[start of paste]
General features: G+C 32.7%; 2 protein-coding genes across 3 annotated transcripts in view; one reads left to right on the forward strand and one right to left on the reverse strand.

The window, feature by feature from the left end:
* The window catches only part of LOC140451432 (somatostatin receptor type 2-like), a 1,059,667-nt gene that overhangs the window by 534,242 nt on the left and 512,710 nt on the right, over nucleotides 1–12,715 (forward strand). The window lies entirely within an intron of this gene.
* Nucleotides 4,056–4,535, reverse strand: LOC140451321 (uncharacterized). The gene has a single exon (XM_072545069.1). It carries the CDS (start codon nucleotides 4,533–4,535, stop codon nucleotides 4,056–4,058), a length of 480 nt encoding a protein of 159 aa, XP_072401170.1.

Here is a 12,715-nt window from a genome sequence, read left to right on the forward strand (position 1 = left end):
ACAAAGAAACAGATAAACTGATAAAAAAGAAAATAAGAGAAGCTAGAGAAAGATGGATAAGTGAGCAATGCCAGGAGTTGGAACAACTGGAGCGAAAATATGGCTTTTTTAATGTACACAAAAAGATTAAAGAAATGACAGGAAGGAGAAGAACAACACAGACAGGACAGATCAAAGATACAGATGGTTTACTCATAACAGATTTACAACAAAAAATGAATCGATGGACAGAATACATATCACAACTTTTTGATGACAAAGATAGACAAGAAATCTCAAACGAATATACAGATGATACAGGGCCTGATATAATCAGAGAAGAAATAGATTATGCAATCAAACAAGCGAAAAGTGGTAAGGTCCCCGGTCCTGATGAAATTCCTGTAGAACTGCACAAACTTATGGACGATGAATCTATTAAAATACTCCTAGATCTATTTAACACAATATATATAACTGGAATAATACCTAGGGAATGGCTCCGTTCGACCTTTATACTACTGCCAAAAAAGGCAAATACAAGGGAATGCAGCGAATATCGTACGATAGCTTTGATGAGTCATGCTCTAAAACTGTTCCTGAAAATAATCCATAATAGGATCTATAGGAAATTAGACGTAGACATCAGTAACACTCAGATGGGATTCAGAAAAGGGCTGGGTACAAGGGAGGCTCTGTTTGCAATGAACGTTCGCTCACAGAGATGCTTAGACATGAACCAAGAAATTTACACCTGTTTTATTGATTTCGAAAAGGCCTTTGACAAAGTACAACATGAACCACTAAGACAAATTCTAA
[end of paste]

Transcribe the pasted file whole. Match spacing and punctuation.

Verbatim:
General features: G+C 32.7%; 2 protein-coding genes across 3 annotated transcripts in view; one reads left to right on the forward strand and one right to left on the reverse strand.

The window, feature by feature from the left end:
* The window catches only part of LOC140451432 (somatostatin receptor type 2-like), a 1,059,667-nt gene that overhangs the window by 534,242 nt on the left and 512,710 nt on the right, over nucleotides 1–12,715 (forward strand). The window lies entirely within an intron of this gene.
* Nucleotides 4,056–4,535, reverse strand: LOC140451321 (uncharacterized). The gene has a single exon (XM_072545069.1). It carries the CDS (start codon nucleotides 4,533–4,535, stop codon nucleotides 4,056–4,058), a length of 480 nt encoding a protein of 159 aa, XP_072401170.1.

Here is a 12,715-nt window from a genome sequence, read left to right on the forward strand (position 1 = left end):
ACAAAGAAACAGATAAACTGATAAAAAAGAAAATAAGAGAAGCTAGAGAAAGATGGATAAGTGAGCAATGCCAGGAGTTGGAACAACTGGAGCGAAAATATGGCTTTTTTAATGTACACAAAAAGATTAAAGAAATGACAGGAAGGAGAAGAACAACACAGACAGGACAGATCAAAGATACAGATGGTTTACTCATAACAGATTTACAACAAAAAATGAATCGATGGACAGAATACATATCACAACTTTTTGATGACAAAGATAGACAAGAAATCTCAAACGAATATACAGATGATACAGGGCCTGATATAATCAGAGAAGAAATAGATTATGCAATCAAACAAGCGAAAAGTGGTAAGGTCCCCGGTCCTGATGAAATTCCTGTAGAACTGCACAAACTTATGGACGATGAATCTATTAAAATACTCCTAGATCTATTTAACACAATATATATAACTGGAATAATACCTAGGGAATGGCTCCGTTCGACCTTTATACTACTGCCAAAAAAGGCAAATACAAGGGAATGCAGCGAATATCGTACGATAGCTTTGATGAGTCATGCTCTAAAACTGTTCCTGAAAATAATCCATAATAGGATCTATAGGAAATTAGACGTAGACATCAGTAACACTCAGATGGGATTCAGAAAAGGGCTGGGTACAAGGGAGGCTCTGTTTGCAATGAACGTTCGCTCACAGAGATGCTTAGACATGAACCAAGAAATTTACACCTGTTTTATTGATTTCGAAAAGGCCTTTGACAAAGTACAACATGAACCACTAAGACAAATTCTAA